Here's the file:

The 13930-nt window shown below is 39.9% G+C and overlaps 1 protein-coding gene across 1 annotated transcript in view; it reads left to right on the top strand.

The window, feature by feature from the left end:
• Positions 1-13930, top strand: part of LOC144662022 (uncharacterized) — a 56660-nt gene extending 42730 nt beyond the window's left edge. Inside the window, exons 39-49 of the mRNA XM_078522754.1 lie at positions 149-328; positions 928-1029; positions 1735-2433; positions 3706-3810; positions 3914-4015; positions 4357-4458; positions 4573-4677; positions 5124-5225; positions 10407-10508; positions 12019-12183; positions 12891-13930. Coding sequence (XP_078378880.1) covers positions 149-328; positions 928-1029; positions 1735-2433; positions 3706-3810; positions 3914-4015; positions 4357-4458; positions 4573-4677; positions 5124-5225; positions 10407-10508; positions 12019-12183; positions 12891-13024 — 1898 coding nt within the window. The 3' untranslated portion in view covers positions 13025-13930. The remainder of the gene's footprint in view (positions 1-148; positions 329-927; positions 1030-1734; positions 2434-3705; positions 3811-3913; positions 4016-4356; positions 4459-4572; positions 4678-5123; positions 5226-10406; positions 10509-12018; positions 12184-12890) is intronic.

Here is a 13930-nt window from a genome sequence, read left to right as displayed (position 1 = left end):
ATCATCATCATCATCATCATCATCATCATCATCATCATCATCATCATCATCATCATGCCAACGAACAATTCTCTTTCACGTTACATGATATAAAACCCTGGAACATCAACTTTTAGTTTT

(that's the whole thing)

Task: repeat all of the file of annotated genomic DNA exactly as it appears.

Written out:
The 13930-nt window shown below is 39.9% G+C and overlaps 1 protein-coding gene across 1 annotated transcript in view; it reads left to right on the top strand.

The window, feature by feature from the left end:
• Positions 1-13930, top strand: part of LOC144662022 (uncharacterized) — a 56660-nt gene extending 42730 nt beyond the window's left edge. Inside the window, exons 39-49 of the mRNA XM_078522754.1 lie at positions 149-328; positions 928-1029; positions 1735-2433; positions 3706-3810; positions 3914-4015; positions 4357-4458; positions 4573-4677; positions 5124-5225; positions 10407-10508; positions 12019-12183; positions 12891-13930. Coding sequence (XP_078378880.1) covers positions 149-328; positions 928-1029; positions 1735-2433; positions 3706-3810; positions 3914-4015; positions 4357-4458; positions 4573-4677; positions 5124-5225; positions 10407-10508; positions 12019-12183; positions 12891-13024 — 1898 coding nt within the window. The 3' untranslated portion in view covers positions 13025-13930. The remainder of the gene's footprint in view (positions 1-148; positions 329-927; positions 1030-1734; positions 2434-3705; positions 3811-3913; positions 4016-4356; positions 4459-4572; positions 4678-5123; positions 5226-10406; positions 10509-12018; positions 12184-12890) is intronic.

Here is a 13930-nt window from a genome sequence, read left to right as displayed (position 1 = left end):
ATCATCATCATCATCATCATCATCATCATCATCATCATCATCATCATCATCATCATGCCAACGAACAATTCTCTTTCACGTTACATGATATAAAACCCTGGAACATCAACTTTTAGTTTT